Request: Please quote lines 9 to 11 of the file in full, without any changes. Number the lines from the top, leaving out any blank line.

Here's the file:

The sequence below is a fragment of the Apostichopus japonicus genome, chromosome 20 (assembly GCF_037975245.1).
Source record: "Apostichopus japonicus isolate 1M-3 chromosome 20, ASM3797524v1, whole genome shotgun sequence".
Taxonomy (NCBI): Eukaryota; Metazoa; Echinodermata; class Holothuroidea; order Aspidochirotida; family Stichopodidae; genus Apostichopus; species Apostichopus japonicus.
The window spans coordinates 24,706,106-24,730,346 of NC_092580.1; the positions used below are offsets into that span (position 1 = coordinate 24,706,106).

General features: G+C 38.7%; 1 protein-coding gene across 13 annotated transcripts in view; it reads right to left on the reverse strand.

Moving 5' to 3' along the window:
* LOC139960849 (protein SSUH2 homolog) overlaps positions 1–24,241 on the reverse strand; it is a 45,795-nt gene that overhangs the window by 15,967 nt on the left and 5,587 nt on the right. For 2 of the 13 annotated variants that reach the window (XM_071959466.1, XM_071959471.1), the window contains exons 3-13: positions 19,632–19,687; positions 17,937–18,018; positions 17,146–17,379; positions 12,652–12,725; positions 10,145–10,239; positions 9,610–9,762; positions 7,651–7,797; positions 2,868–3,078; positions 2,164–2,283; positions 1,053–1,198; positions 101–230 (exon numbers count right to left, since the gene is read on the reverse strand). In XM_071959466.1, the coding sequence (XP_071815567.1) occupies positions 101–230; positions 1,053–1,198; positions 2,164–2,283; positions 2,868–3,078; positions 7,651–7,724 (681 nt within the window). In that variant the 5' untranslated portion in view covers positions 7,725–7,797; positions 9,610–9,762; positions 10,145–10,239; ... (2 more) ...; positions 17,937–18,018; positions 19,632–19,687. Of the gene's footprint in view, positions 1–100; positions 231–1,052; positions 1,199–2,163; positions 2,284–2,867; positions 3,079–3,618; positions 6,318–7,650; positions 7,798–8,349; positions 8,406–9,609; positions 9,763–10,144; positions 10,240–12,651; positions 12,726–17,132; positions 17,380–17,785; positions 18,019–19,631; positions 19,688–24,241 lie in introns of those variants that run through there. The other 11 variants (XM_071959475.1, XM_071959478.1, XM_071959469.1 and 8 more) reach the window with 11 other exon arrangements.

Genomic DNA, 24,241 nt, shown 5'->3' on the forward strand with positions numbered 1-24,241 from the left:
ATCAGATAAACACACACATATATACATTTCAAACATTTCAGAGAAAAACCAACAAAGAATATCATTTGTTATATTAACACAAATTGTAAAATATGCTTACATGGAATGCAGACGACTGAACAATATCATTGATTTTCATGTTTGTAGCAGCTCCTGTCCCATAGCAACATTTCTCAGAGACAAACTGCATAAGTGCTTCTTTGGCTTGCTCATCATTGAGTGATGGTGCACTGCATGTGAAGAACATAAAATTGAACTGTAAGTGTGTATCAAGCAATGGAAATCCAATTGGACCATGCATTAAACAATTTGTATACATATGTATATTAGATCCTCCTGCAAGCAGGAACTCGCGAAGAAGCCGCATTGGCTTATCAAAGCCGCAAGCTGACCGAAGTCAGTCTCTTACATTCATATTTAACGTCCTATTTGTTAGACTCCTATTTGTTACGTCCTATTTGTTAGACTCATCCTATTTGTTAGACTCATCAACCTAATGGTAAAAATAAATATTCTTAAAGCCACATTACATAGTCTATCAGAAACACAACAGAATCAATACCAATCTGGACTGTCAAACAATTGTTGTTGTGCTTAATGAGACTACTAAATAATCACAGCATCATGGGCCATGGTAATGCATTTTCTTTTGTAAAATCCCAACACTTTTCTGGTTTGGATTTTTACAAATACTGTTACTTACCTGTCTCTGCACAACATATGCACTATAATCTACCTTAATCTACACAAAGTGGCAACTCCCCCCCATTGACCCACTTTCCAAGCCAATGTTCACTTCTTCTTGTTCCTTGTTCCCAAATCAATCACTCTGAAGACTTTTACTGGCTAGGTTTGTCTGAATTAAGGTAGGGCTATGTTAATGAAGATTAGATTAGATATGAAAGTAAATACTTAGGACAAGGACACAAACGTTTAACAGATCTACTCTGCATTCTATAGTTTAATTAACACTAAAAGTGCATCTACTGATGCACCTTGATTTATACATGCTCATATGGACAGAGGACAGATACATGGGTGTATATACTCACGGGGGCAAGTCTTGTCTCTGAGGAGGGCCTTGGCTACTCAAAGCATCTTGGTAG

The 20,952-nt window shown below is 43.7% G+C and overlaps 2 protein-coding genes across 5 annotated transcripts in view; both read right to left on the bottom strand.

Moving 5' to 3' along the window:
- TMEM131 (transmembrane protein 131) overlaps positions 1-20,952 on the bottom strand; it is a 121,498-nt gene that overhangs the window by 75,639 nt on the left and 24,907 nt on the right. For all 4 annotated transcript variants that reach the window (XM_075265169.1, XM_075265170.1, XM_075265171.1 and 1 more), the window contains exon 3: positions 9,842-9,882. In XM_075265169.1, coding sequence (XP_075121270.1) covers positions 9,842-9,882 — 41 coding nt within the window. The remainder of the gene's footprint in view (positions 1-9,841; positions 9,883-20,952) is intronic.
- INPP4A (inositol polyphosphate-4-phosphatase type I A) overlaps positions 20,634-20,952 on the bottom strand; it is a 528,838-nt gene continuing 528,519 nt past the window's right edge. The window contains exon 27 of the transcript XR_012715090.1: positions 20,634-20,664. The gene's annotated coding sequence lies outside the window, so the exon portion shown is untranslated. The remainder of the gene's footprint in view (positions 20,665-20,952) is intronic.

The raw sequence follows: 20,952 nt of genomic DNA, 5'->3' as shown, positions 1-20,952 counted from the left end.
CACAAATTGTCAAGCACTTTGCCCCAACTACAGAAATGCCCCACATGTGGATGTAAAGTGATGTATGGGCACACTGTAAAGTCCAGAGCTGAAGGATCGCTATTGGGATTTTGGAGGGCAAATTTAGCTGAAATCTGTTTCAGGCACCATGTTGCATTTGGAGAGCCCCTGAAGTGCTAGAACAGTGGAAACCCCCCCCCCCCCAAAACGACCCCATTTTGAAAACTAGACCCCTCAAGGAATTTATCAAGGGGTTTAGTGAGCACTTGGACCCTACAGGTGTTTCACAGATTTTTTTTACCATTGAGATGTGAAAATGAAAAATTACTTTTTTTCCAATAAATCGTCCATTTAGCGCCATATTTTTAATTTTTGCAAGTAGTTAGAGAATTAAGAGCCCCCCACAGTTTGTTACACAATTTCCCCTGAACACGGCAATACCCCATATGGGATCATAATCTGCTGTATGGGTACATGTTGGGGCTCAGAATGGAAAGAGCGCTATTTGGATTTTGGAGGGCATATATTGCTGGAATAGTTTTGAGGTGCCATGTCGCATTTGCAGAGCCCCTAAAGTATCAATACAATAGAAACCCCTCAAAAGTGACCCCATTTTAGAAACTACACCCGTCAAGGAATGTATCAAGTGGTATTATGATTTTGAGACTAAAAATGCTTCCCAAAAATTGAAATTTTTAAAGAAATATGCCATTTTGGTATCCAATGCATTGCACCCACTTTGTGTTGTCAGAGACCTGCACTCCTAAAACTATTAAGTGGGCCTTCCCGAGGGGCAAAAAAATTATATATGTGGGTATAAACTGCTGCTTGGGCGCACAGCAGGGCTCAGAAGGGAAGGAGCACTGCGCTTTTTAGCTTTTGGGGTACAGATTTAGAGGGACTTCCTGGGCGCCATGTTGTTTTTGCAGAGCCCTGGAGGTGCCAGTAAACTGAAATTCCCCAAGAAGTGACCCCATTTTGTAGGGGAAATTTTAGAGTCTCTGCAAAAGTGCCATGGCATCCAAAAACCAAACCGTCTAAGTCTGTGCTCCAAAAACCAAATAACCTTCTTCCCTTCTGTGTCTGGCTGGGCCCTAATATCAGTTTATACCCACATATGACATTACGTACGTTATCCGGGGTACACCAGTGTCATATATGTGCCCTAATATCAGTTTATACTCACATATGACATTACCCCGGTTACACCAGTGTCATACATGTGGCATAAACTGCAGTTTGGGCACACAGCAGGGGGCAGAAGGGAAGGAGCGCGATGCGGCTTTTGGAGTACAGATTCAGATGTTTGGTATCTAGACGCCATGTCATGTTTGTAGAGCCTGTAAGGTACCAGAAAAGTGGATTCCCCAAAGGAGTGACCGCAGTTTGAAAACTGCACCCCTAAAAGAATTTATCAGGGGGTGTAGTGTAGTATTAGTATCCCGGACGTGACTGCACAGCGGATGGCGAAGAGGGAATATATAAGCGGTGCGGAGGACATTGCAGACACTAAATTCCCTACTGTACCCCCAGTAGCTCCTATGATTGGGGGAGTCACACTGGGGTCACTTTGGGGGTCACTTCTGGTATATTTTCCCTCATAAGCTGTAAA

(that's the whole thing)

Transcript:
ATCAGATAAACACACACATATATACATTTCAAACATTTCAGAGAAAAACCAACAAAGAATATCATTTGTTATATTAACACAAATTGTAAAATATGCTTACATGGAATGCAGACGACTGAACAATATCATTGATTTTCATGTTTGTAGCAGCTCCTGTCCCATAGCAACATTTCTCAGAGACAAACTGCATAAGTGCTTCTTTGGCTTGCTCATCATTGAGTGATGGTGCACTGCATGTGAAGAACATAAAATTGAACTGTAAGTGTGTATCAAGCAATGGAAATCCAATTGGACCATGCATTAAACAATTTGTATACATATGTATATTAGATCCTCCTGCAAGCAGGAACTCGCGAAGAAGCCGCATTGGCTTATCAAAGCCGCAAGCTGACCGAAGTCAGTCTCTTACATTCATATTTAACGTCCTATTTGTTAGACTCCTATTTGTTACGTCCTATTTGTTAGACTCATCCTATTTGTTAGACTCATCAACCTAATGGTAAAAATAAATATTCTTAAAGCCACATTACATAGTCTATCAGAAACACAACAGAATCAATACCAATCTGGACTGTCAAACAATTGTTGTTGTGCTTAATGAGACTACTAAATAATCACAGCATCATGGGCCATGGTAATGCATTTTCTTTTGTAAAATCCCAACACTTTTCTGGTTTGGATTTTTACAAATACTGTTACTTACCTGTCTCTGCACAACATATGCACTATAATCTACCTTAATCTACACAAAGTGGCAACTCCCCCCCATTGACCCACTTTCCAAGCCAATGTTCACTTCTTCTTGTTCCTTGTTCCCAAATCAATCACTCTGAAGACTTTTACTGGCTAGGTTTGTCTGAATTAAGGTAGGGCTATGTTAATGAAGATTAGATTAGATATGAAAGTAAATACTTAGGACAAGGACACAAACGTTTAACAGATCTACTCTGCATTCTATAGTTTAATTAACACTAAAAGTGCATCTACTGATGCACCTTGATTTATACATGCTCATATGGACAGAGGACAGATACATGGGTGTATATACTCACGGGGGCAAGTCTTGTCTCTGAGGAGGGCCTTGGCTACTCAAAGCATCTTGGTAG

The 20,952-nt window shown below is 43.7% G+C and overlaps 2 protein-coding genes across 5 annotated transcripts in view; both read right to left on the bottom strand.

Moving 5' to 3' along the window: